I wasn’t sure I wanted to write this article, but being an avid Kirby fan, I felt I was compelled to.
The new Wii U title, Kirby & The Rainbow Curse, begins in a very beautiful setting. The bubbly animation has been replaced with claymation style art. The colors are extremely bright, vivid, and finally presented in 1080p, making this game truly a picture of beauty. The songs and sounds blend in with everything you’d expect from a classic Kirby game. The intro menu is decorated adorably and everything feels in place.
Confusing cutscene begins as soon as you start the game. This involves a magical rainbow fairy, Elline, stumbling into Kirby’s homeland of Dream Land. She appears to be running from an angry paintbrush, Claymia, who in rage of losing her, sucks all the color from Dream Land, freezing everyone and everything in its place; this includes Kirby and his apple. After Claymia leaves, Elline gives Kirby his color back, unfreezing him from an infinite eternity of sitting. This must have been very difficult for him though, because he has apparently become incapable of using his hands and feet. He he really would have been just as useful remaining frozen.
This is when you take control of Elline, the magic fairy that is now a paintbrush capable of creating roll-ways for Kirby to uselessly move forward on (sounds familiar right?!?). Kirby cannot walk, he cannot use his arms, he is incapable of swallowing any enemies and/or using their strengths. His job could be done by a pinball, a well-rounded stone, or any other spherical object. The purpose of this game is to direct Kirby with the stylus, creating paths for him to roll on while collecting stars and other goodies.
While this makes excellent use of the Wii U Gamepad, it becomes easily boring after a few hours and simultaneously frustrating because you are staring down at a pad rather than using any of your TV; if you are exhibiting this game solo, you may as well just leave that baby off and save some money on your power bill. The game can also be quite difficult at times, but I’d rather see games pushing the player as opposed to holding their hand throughout gameplay.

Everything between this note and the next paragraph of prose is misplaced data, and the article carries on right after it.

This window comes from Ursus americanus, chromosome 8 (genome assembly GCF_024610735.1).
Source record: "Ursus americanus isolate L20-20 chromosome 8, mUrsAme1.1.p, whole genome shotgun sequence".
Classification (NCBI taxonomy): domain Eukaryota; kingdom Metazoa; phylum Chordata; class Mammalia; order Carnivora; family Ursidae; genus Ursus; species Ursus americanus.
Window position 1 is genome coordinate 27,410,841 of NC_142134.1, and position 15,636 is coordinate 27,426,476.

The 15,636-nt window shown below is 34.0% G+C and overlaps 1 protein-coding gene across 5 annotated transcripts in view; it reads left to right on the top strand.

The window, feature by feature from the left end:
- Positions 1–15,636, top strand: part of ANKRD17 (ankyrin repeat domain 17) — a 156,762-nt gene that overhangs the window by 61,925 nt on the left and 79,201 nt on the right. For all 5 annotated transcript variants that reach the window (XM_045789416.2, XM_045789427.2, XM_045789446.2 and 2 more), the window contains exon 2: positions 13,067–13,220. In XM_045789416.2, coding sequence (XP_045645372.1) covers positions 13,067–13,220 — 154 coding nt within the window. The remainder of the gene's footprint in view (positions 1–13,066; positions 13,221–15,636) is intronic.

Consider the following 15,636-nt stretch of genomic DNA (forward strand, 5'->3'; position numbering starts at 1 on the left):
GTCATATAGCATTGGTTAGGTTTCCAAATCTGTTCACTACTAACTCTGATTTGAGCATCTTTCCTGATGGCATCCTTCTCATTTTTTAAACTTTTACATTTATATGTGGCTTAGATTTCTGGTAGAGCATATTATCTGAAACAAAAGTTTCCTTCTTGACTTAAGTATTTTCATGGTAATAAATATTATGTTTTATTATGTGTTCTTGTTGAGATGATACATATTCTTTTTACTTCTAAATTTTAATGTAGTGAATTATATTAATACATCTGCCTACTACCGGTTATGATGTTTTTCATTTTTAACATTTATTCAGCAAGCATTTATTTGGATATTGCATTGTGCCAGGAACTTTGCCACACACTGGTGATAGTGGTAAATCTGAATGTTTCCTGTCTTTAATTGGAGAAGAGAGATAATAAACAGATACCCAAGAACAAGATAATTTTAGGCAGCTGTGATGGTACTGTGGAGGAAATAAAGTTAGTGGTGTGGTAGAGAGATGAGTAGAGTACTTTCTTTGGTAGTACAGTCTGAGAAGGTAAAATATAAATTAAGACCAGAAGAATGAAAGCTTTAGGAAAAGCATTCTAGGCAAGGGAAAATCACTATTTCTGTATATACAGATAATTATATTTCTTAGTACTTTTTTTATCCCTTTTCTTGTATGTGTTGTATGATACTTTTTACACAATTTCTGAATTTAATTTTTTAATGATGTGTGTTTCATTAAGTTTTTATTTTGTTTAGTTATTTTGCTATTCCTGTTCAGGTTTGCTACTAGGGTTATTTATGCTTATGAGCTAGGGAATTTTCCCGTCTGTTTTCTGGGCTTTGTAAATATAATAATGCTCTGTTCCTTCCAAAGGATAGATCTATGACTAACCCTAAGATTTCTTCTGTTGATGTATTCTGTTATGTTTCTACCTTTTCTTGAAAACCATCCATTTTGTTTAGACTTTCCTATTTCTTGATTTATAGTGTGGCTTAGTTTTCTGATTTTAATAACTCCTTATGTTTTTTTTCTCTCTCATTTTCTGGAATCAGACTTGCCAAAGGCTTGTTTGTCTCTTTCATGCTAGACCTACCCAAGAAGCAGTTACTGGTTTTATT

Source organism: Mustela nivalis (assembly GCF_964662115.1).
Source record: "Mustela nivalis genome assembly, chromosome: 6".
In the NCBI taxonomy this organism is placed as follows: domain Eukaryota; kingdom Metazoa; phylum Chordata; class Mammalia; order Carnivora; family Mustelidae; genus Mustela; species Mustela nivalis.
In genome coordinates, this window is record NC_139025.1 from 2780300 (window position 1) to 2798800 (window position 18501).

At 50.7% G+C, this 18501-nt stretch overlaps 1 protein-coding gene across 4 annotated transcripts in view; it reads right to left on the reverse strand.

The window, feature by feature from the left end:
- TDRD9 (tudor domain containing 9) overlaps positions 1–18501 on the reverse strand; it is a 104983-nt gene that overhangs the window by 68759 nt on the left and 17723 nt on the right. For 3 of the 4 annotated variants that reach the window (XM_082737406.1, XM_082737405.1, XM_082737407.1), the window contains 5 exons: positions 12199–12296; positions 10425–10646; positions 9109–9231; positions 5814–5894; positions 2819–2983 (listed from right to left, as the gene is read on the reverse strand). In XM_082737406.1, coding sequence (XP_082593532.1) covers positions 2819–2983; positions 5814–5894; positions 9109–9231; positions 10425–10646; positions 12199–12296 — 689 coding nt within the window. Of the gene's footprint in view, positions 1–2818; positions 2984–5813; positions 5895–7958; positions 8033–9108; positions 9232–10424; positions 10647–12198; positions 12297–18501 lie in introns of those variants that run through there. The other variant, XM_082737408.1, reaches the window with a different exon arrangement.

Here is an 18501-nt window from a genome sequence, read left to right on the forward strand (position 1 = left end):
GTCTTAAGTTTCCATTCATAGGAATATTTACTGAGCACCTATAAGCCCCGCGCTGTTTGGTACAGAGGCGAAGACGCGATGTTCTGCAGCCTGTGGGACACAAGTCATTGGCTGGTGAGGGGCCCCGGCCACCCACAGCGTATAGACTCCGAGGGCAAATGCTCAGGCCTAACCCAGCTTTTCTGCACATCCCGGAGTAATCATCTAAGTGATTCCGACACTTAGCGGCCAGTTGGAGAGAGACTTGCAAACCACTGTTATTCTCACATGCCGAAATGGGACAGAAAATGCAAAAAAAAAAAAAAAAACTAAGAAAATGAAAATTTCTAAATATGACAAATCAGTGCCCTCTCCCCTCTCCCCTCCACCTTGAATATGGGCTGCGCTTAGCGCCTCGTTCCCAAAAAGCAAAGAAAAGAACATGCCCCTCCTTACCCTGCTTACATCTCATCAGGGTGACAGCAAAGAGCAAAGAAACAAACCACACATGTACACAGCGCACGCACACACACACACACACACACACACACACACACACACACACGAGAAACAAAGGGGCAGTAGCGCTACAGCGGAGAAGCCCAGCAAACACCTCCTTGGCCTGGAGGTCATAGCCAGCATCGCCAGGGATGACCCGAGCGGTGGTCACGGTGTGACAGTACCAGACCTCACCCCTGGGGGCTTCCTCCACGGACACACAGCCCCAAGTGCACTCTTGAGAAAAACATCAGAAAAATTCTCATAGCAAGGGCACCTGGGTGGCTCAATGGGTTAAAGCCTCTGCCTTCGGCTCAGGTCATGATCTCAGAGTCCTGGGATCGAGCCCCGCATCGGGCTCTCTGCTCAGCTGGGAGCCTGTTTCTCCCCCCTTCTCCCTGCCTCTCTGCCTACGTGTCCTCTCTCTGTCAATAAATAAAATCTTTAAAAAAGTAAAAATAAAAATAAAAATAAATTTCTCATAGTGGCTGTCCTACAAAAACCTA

This new game makes a great addition to the Wii U game library, however, I do not feel it does the same with the Kirby collection. Perhaps I am too nostalgic to give this the most fair review, but I remember falling in love with Kirby Super Star (http://kirby.wikia.com/wiki/Kirby_Super_Star), owning that game with my little brother when we were much younger. Now THAT was an awesome Kirby title!…I smell a retro review coming on now. Back to my point though, this installment is a fun use of the gamepad and truly does have a beauty about its vibrant color claymation scheme that draws anyone in, but the lack of arm/leg use with no explanation is not only confusing, but annoying. Even Canvas Curse (http://kirby.wikia.com/wiki/Kirby:_Canvas_Curse) included copy abilities, while Rainbow Curse only allows Kirby to transform into vehicles.
This game was received mostly well by critics and fans alike, ranging from 7-9/10 by big name review companies; user opinions are similar, around 4/5. Overall, the game had massive potential and was the latest Kirby title released in over five years. The game was good, but it was lacking. I felt as though it would have been a better installment on the 3DS or a smartphone, which Nintendo recently announced they might be dabbling in. I feel the last few Kirby games have been transforming into way too craft-sy things, and I extremely dislike the lack of copy abilities. Bring back the old Kirby and leave the fun arts-and-crafts-style-gaming to the portable gamers.